Mothers are routinely advised that sufficient folate is crucial to their prenatal care, with significant health problems traced to their offspring. The new study has linked the same detrimental health effects seen in offspring to a lack of paternal folate in the diet.
“Despite the fact that folic acid is now added to a variety of foods, fathers who are eating high-fat, fast food diets or who are obese may not be able to use or metabolize folate in the same way as those with adequate levels of the vitamin,” said Kimmins the lead researcher of the study. “People who live in the Canadian North or in other parts of the world where there is food insecurity may also be particularly at risk for folate deficiency. And we now know that this information will be passed on from the father to the embryo with consequences that may be quite serious.”
The study compared male mice who had a sufficient level of folate in their diet with male mice who did not and determined that paternal folate deficiency was associated with an increase in birth defects of various kinds in the offspring.
“We were very surprised to see that there was an almost 30 per cent increase in birth defects in the litters sired by fathers whose levels of folates were insufficient,” said Dr. Romain Lambrot, of McGill’s Dept. of Animal Science, one of the researchers who worked on the study. “We saw some pretty severe skeletal abnormalities that included both cranio-facial and spinal deformities.”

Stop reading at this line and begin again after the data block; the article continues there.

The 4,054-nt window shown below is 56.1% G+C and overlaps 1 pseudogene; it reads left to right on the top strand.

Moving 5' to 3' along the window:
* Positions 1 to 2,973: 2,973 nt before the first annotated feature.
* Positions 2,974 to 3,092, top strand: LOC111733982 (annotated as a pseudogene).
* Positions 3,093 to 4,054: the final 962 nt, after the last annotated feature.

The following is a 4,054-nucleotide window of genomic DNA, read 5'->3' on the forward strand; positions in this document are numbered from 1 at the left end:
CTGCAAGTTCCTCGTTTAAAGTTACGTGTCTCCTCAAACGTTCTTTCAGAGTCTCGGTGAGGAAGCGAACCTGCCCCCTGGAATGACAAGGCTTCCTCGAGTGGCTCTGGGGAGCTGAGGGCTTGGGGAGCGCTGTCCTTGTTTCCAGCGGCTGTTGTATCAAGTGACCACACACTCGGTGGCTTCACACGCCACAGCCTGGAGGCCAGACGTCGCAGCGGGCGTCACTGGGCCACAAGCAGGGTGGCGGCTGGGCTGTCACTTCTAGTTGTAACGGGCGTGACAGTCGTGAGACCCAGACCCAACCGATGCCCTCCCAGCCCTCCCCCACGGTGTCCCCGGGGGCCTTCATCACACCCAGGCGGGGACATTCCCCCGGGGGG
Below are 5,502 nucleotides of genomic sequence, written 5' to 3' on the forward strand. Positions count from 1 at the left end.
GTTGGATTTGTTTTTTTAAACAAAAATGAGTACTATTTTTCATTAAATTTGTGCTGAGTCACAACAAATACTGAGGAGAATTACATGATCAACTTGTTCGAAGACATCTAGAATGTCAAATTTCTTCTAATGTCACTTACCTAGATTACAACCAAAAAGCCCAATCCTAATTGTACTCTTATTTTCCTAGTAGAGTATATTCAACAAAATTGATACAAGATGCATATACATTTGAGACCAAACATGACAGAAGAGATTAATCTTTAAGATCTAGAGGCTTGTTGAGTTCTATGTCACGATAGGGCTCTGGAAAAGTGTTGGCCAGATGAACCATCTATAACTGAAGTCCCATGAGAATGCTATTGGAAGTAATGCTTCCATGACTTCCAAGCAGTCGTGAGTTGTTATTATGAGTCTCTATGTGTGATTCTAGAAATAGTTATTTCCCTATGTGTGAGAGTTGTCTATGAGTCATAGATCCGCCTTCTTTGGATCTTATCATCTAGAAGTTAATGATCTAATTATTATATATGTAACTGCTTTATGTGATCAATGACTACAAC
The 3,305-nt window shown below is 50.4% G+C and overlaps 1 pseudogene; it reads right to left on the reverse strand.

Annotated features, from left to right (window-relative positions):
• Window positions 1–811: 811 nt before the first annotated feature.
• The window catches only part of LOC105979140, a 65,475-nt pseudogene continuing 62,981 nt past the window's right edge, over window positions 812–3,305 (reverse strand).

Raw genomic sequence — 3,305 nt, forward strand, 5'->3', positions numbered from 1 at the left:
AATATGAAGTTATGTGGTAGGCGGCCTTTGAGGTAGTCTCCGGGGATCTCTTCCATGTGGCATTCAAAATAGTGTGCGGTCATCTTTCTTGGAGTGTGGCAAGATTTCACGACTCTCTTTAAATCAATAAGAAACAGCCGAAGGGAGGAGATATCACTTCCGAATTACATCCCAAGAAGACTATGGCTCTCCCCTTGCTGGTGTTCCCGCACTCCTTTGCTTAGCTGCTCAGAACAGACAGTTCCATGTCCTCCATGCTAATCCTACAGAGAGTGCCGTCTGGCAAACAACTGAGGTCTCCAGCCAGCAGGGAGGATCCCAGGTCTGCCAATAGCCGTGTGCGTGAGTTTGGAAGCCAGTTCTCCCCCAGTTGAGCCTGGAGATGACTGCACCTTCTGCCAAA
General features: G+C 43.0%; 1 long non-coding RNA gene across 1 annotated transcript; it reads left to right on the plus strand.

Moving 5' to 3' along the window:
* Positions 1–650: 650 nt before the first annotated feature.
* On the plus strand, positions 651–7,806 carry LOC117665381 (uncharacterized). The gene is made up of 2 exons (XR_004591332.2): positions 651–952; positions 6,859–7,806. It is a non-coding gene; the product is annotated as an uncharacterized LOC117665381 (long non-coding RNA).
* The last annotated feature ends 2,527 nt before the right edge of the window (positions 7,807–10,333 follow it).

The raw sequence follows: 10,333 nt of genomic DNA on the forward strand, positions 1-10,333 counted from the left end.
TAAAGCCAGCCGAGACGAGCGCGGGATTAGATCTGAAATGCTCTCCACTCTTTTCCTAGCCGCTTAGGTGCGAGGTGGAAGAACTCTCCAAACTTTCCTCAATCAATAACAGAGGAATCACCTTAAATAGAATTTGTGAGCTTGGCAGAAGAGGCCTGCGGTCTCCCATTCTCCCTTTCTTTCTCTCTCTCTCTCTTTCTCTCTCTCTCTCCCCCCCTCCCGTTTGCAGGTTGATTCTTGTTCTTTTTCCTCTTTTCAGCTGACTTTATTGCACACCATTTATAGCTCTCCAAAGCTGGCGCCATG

The researchers attributed the influence of folate in the father’s diet to epigenetics as they revealed that there are regions in the sperm epigenome that are sensitive to life experience and particulary to diet. The epigenome acts as a communication hub and passes on environmental cues, that directly impact on cancer and diabetes. The study suggests that the father’s sperm acts as a memory bank passing on his diet and lifestyle choices.
“Our research suggests that fathers need to think about what they put in their mouths, what they smoke and what they drink and remember they are caretakers of generations to come,” said Kimmins. “If all goes as we hope, our next step will be to work with collaborators at a fertility clinic so that we can start assessing the links in men between diet, being overweight and how this information relates to the health of their children.”
R. Lambrot, C. Xu, S. Saint-Phar, G. Chountalos, T. Cohen, M. Paquet, M. Suderman, M. Hallett, S. Kimmins. Low paternal dietary folate alters the mouse sperm epigenome and is associated with negative pregnancy outcomes. Nature Communications, 2013; 4 DOI: 10.1038/ncomms3889